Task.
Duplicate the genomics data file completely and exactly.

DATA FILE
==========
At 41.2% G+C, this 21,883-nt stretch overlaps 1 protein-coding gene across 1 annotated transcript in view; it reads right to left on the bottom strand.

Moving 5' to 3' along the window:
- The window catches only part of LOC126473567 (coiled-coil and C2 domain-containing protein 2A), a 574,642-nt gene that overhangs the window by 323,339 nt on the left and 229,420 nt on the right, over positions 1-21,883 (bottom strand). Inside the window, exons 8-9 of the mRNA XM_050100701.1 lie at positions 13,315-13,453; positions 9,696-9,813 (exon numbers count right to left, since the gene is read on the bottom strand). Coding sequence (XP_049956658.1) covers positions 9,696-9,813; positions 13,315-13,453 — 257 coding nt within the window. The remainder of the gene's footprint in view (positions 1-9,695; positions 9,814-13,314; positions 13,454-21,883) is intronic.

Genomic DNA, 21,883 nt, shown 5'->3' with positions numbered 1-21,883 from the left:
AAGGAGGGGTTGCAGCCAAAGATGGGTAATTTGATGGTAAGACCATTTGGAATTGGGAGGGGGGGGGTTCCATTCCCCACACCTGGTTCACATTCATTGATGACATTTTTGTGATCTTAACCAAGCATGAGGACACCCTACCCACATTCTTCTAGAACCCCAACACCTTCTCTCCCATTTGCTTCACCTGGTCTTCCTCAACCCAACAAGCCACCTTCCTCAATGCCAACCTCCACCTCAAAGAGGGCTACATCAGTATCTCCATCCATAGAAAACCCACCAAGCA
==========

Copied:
At 41.2% G+C, this 21,883-nt stretch overlaps 1 protein-coding gene across 1 annotated transcript in view; it reads right to left on the bottom strand.

Moving 5' to 3' along the window:
- The window catches only part of LOC126473567 (coiled-coil and C2 domain-containing protein 2A), a 574,642-nt gene that overhangs the window by 323,339 nt on the left and 229,420 nt on the right, over positions 1-21,883 (bottom strand). Inside the window, exons 8-9 of the mRNA XM_050100701.1 lie at positions 13,315-13,453; positions 9,696-9,813 (exon numbers count right to left, since the gene is read on the bottom strand). Coding sequence (XP_049956658.1) covers positions 9,696-9,813; positions 13,315-13,453 — 257 coding nt within the window. The remainder of the gene's footprint in view (positions 1-9,695; positions 9,814-13,314; positions 13,454-21,883) is intronic.

Genomic DNA, 21,883 nt, shown 5'->3' with positions numbered 1-21,883 from the left:
AAGGAGGGGTTGCAGCCAAAGATGGGTAATTTGATGGTAAGACCATTTGGAATTGGGAGGGGGGGGGTTCCATTCCCCACACCTGGTTCACATTCATTGATGACATTTTTGTGATCTTAACCAAGCATGAGGACACCCTACCCACATTCTTCTAGAACCCCAACACCTTCTCTCCCATTTGCTTCACCTGGTCTTCCTCAACCCAACAAGCCACCTTCCTCAATGCCAACCTCCACCTCAAAGAGGGCTACATCAGTATCTCCATCCATAGAAAACCCACCAAGCA